Momentary ON: Yes, via a half-press of the tail switch.

Tail Stand: Yes, though the ears are a little minimal for this purpose, so the surface has to be really flat and level, but it will tail-stand.

The LAPG F7 tail standing.
Yes, it was dark in my house at the time of this photo. That’s really how much light the LAPG F7 puts out.

Category 2: Power & Modes

I’ve complained about the size but big flashlights come with big advantages. Smaller lights try to cram a ton of features into a very small space. Bigger lights have some room to work with, and can have some larger batteries. The power and modes on the F7 are truly impressive, at least to a guy used to working with much smaller lights.

Power

I rarely have very much to say in this section other than what battery the light takes. I have quite a bit to say in this review. One of my favorite features of this light is the versatility in compatible batteries. The F7 can be powered by 1 – 18650, 2 – CR123s, or 2 – 16340s. I used the light with the included 18650, but also verified that it worked with a pair of CR123s.

Batteries for the LAPG F7

I’m fairly new to rechargeable flashlights, but I might get more into them soon. Not only is this light flexible with the batteries it uses, but also in how you can charge them. To charge the light up you can either remove the 18650 (or two 16340s) for charging, or charge it directly through the light’s built-in micro-USB port. This port serves another function that I’ll mention later on in the review.

The LAPG F7 charging port.

The ability to charge directly through the light is a pretty big deal. First, you don’t have to take the light apart to keep your battery charged. Secondly, you can keep the light charging during downtime, like when you’re sleeping. During the time I used this flashlight I kept it charging on my nightstand, beside my pistol and my phone, every evening as I went to bed.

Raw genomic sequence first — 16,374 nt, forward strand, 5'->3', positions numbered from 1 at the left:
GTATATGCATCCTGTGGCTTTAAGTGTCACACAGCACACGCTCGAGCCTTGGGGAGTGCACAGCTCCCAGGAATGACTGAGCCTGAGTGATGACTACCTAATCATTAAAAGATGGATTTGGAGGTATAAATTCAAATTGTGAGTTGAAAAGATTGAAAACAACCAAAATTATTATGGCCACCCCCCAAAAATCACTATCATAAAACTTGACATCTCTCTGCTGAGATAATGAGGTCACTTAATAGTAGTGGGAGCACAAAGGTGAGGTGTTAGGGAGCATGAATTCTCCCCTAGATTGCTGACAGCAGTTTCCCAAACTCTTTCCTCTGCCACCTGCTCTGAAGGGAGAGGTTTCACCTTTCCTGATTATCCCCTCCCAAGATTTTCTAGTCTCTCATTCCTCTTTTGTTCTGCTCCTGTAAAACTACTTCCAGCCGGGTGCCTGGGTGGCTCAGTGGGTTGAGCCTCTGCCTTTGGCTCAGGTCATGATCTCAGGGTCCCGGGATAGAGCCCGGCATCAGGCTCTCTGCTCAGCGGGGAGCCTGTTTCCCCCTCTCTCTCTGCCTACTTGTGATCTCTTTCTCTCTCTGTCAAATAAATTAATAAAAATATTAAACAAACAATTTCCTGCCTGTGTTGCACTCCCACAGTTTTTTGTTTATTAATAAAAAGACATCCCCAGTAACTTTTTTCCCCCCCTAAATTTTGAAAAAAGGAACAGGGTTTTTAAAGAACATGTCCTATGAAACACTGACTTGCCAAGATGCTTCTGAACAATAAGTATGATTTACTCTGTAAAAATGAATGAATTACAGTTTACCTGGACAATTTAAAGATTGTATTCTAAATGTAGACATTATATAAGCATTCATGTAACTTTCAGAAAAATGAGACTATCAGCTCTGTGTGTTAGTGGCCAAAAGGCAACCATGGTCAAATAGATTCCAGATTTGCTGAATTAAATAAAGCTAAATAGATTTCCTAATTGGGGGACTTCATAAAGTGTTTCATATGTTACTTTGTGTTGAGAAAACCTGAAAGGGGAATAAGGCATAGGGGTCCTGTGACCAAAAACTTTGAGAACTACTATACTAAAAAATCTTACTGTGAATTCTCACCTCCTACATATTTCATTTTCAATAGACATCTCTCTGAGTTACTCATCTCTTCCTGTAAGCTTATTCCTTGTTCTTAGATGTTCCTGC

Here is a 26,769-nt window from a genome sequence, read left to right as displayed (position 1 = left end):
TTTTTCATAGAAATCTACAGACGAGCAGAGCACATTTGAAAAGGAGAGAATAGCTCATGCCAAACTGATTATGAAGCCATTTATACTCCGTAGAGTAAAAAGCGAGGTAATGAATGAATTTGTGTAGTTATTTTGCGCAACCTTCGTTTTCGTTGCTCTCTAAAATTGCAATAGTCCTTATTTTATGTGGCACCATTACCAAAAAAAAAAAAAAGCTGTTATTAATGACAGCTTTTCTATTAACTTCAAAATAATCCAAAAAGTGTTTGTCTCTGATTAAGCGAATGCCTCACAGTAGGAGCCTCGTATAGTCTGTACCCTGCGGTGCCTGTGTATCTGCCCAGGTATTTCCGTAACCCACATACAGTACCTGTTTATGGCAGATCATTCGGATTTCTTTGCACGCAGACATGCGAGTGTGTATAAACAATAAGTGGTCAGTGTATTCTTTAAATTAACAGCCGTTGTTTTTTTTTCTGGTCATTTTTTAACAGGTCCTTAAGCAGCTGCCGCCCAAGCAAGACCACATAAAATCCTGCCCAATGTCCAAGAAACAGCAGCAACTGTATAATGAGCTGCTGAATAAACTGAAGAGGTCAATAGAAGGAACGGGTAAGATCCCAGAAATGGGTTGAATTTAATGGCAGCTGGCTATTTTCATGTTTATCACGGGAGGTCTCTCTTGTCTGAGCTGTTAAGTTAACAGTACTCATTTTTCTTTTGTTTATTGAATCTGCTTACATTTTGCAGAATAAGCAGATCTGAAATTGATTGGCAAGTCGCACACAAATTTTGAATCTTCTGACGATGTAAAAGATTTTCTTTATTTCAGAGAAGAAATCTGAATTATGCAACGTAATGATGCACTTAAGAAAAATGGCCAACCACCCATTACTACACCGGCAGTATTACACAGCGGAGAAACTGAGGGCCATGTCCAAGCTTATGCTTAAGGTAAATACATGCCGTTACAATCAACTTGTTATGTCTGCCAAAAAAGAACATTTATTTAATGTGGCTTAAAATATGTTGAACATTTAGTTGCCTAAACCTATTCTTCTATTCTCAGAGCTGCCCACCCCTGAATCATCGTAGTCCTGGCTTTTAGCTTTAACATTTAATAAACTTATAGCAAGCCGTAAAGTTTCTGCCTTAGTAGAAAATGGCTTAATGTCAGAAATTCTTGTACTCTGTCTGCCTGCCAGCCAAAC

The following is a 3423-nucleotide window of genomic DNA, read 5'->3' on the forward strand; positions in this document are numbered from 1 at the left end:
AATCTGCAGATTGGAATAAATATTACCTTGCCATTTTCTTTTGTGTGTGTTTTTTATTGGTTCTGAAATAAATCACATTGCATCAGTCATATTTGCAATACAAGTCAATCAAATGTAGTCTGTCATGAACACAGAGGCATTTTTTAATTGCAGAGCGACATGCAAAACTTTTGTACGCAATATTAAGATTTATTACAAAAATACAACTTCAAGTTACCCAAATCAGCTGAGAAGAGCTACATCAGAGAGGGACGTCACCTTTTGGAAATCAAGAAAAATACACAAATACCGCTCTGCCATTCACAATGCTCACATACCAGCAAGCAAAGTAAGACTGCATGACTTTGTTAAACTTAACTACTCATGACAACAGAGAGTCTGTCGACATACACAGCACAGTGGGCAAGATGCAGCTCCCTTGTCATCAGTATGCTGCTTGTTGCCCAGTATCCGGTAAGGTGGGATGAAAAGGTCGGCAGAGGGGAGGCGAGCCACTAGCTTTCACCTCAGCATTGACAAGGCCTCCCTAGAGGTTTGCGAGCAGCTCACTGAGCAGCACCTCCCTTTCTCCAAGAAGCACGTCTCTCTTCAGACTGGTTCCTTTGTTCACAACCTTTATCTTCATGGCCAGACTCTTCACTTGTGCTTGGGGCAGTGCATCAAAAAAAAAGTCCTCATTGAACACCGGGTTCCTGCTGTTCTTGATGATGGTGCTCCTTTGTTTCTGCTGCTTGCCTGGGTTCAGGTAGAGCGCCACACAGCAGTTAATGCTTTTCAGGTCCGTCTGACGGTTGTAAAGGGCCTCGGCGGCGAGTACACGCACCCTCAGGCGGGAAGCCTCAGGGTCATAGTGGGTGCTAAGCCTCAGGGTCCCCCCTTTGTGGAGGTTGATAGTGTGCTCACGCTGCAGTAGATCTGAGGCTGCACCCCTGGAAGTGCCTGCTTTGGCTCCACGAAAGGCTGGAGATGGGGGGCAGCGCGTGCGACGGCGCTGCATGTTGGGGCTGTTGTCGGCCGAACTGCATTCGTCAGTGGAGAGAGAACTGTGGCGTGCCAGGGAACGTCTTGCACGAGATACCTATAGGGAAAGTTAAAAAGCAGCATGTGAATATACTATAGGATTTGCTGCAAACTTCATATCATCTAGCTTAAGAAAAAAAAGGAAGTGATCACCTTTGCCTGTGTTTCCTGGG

Another really, really cool feature of the light is the ability to check the remaining power in the battery. In the photo below you can see a green light around the bezel switch. This means the battery is charging. This light is also used to indicate the volts available in the battery. To check the battery’s power you press and hold the bezel switch, then quickly press the tail switch. Each flash of green light indicates a full volt, and each red flash indicates 1/10th of a volt. So, if the light displays 5 green and 7 red flashes you have 5.7 volts left in the battery. This is insanely cool to¬† me.

That’s an awful lot to say about how the light is powered, but I feel it’s important information, and stuff that’s not available on any of the lights I’ve ever reviewed. With that out of the way let’s get into the light’s modes. I think this light does a good job of differentiating between modes – there’s a good jump in power between most of them. I really appreciate that LAPG didn’t neglect to put a very low mode on this light; that’s easy to overlook, but sometimes I need a very dim light to look at something on a patient without blinding them and my partner – it’s really nice to have that low mode available.